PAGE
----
When we were trying to find an upper bound for the worst-case running time of the algorithm, we used techniques from class to argue that the number of steps used by the body of this loop (for a given value of i was at most 5i+3.
In order to use this to conclude that the worst-case running time of the loop is in O(n^{2}), notice that if 1 ≤ i ≤ n−1 (as is the case, here) and n ≥ 1, then the number of steps used by any one execution of the loop body is at most
5i+3 ≤ 5(n−1)+3 = 5n−2 ≤ 5n.
Since the loop body is executed at most n−1 times, we can conclude (using material from the lectures on this topic) that the total number of steps used by this loop is at most
(n−1)×5n + n×1 = 5n^{2} − 4n ≤ 5n^{2}.
It should be easy, by now, for you to use this to show that the total number of steps used by this loop, in the worst case, is in O(n^{2}).
In order to find a lower bound on the worst-case running time we described a family of inputs, that included an input I_{n} of size n, for every positive integer n, such that the loop body was executed for every value of i between 1 and n−1 and, furthermore, the number of steps used by the loop body (for a given value of i) was at least (indeed, exactly) 5i+3.
Now, we could certainly try to repeat the process that we followed when getting an upper bound — considering the smallest value that i can take to get a lower bound on the number of steps used each time the loop body is executed. Unfortunately this would give us a very poor result: Since we would have to consider the value i=1 and work from there, all that we would get is a linear lower bound (on the worst-case running time of the loop) instead of a quadratic one.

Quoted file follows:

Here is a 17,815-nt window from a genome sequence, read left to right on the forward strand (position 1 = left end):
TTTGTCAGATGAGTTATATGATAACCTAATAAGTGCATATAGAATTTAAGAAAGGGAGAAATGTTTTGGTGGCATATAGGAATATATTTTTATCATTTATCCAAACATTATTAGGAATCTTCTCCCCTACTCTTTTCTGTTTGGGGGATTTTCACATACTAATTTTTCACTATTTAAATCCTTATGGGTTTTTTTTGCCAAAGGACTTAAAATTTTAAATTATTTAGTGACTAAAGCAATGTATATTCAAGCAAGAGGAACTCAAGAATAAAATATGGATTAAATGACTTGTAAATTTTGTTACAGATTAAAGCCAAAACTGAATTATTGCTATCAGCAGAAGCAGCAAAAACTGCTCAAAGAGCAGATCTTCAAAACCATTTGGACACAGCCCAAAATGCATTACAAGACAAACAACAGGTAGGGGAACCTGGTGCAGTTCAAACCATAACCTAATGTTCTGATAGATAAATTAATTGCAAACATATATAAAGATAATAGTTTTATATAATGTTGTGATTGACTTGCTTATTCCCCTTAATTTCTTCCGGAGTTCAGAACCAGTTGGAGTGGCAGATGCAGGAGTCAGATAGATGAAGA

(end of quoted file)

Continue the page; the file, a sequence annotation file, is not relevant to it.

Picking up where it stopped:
In order to get a better result it is possible to use a technique called splitting the sum that will be introduced in CPSC 413. Using this method, one can prove that he total number of steps used by the loop on input I_{n} is greater than or equal to (5/6)n^{2} whenever n≥3. The worst case running time of this loop is therefore in Ω(n^{2}).
Since the worst case running time of the loop is in both O(n^{2}) and Ω(n^{2}), it is in Θ(n^{2}) as well.
Easy Exercise: Extend the above argument to show that the worst case running time of the entire program is in Θ(n^{2}).
Note that no particular effort has been made to make the “best” choice of constants (c and N) in this last example: These do not really effect the result. Instead, values have been chosen to make the proofs simple.
It is not clear that these constants are very meaningful anyway! The kind of analysis that has been described here is generally not very effective in measuring the value of such “hidden multiplicative constants,” and, indeed, if one is measuring “running time” in seconds (or milliseconds, or nanosecods) then their values might vary from machine to machine.
Additional tools that can be used to measure such things will be discussed in a later exercise.
Last updated:
http://www.cpsc.ucalgary.ca/~jacobs/cpsc331/F10/handouts/lecture07-example.html |